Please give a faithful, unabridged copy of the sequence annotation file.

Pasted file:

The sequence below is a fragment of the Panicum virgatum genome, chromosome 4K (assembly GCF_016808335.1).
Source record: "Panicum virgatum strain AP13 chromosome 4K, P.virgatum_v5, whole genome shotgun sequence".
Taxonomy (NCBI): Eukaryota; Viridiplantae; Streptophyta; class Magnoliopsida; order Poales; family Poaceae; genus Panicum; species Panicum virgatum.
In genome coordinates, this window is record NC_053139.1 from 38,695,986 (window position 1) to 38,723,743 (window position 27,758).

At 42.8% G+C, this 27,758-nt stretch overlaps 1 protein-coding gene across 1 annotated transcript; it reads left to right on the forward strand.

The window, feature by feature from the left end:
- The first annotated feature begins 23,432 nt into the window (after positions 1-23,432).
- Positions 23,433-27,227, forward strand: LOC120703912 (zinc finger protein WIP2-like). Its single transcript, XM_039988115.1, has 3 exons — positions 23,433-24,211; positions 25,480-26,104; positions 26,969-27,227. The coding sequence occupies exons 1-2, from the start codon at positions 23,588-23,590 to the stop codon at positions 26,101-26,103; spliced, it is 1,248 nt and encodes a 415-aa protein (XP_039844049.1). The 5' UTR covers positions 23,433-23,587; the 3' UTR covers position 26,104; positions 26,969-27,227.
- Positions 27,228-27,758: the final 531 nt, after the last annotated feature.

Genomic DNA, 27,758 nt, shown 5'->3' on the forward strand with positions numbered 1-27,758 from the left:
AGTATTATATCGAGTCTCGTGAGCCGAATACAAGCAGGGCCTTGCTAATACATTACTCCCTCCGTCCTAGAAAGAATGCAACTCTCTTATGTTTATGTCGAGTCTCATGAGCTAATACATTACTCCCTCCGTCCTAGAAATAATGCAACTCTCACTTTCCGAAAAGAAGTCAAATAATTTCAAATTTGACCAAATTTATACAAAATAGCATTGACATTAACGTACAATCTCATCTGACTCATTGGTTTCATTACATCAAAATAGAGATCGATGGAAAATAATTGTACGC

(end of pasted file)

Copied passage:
The sequence below is a fragment of the Panicum virgatum genome, chromosome 4K (assembly GCF_016808335.1).
Source record: "Panicum virgatum strain AP13 chromosome 4K, P.virgatum_v5, whole genome shotgun sequence".
Taxonomy (NCBI): Eukaryota; Viridiplantae; Streptophyta; class Magnoliopsida; order Poales; family Poaceae; genus Panicum; species Panicum virgatum.
In genome coordinates, this window is record NC_053139.1 from 38,695,986 (window position 1) to 38,723,743 (window position 27,758).

At 42.8% G+C, this 27,758-nt stretch overlaps 1 protein-coding gene across 1 annotated transcript; it reads left to right on the forward strand.

The window, feature by feature from the left end:
- The first annotated feature begins 23,432 nt into the window (after positions 1-23,432).
- Positions 23,433-27,227, forward strand: LOC120703912 (zinc finger protein WIP2-like). Its single transcript, XM_039988115.1, has 3 exons — positions 23,433-24,211; positions 25,480-26,104; positions 26,969-27,227. The coding sequence occupies exons 1-2, from the start codon at positions 23,588-23,590 to the stop codon at positions 26,101-26,103; spliced, it is 1,248 nt and encodes a 415-aa protein (XP_039844049.1). The 5' UTR covers positions 23,433-23,587; the 3' UTR covers position 26,104; positions 26,969-27,227.
- Positions 27,228-27,758: the final 531 nt, after the last annotated feature.

Genomic DNA, 27,758 nt, shown 5'->3' on the forward strand with positions numbered 1-27,758 from the left:
AGTATTATATCGAGTCTCGTGAGCCGAATACAAGCAGGGCCTTGCTAATACATTACTCCCTCCGTCCTAGAAAGAATGCAACTCTCTTATGTTTATGTCGAGTCTCATGAGCTAATACATTACTCCCTCCGTCCTAGAAATAATGCAACTCTCACTTTCCGAAAAGAAGTCAAATAATTTCAAATTTGACCAAATTTATACAAAATAGCATTGACATTAACGTACAATCTCATCTGACTCATTGGTTTCATTACATCAAAATAGAGATCGATGGAAAATAATTGTACGC